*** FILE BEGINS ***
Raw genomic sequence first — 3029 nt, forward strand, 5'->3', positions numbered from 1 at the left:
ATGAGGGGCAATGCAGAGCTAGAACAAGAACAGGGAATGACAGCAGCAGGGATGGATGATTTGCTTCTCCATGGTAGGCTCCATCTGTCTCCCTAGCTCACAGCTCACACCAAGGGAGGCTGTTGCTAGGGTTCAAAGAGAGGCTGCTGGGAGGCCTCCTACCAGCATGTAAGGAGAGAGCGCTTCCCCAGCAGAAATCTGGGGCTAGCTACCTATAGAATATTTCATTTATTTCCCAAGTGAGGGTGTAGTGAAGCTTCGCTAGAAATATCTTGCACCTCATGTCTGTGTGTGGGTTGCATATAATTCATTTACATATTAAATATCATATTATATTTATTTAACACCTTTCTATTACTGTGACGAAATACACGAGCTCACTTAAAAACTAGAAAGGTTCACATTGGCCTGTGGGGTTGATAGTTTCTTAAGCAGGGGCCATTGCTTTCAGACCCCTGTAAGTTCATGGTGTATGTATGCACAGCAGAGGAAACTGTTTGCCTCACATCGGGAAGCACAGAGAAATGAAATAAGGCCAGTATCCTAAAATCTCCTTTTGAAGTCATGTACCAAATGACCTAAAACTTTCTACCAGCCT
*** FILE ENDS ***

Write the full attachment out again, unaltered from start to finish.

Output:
Raw genomic sequence first — 3029 nt, forward strand, 5'->3', positions numbered from 1 at the left:
ATGAGGGGCAATGCAGAGCTAGAACAAGAACAGGGAATGACAGCAGCAGGGATGGATGATTTGCTTCTCCATGGTAGGCTCCATCTGTCTCCCTAGCTCACAGCTCACACCAAGGGAGGCTGTTGCTAGGGTTCAAAGAGAGGCTGCTGGGAGGCCTCCTACCAGCATGTAAGGAGAGAGCGCTTCCCCAGCAGAAATCTGGGGCTAGCTACCTATAGAATATTTCATTTATTTCCCAAGTGAGGGTGTAGTGAAGCTTCGCTAGAAATATCTTGCACCTCATGTCTGTGTGTGGGTTGCATATAATTCATTTACATATTAAATATCATATTATATTTATTTAACACCTTTCTATTACTGTGACGAAATACACGAGCTCACTTAAAAACTAGAAAGGTTCACATTGGCCTGTGGGGTTGATAGTTTCTTAAGCAGGGGCCATTGCTTTCAGACCCCTGTAAGTTCATGGTGTATGTATGCACAGCAGAGGAAACTGTTTGCCTCACATCGGGAAGCACAGAGAAATGAAATAAGGCCAGTATCCTAAAATCTCCTTTTGAAGTCATGTACCAAATGACCTAAAACTTTCTACCAGCCT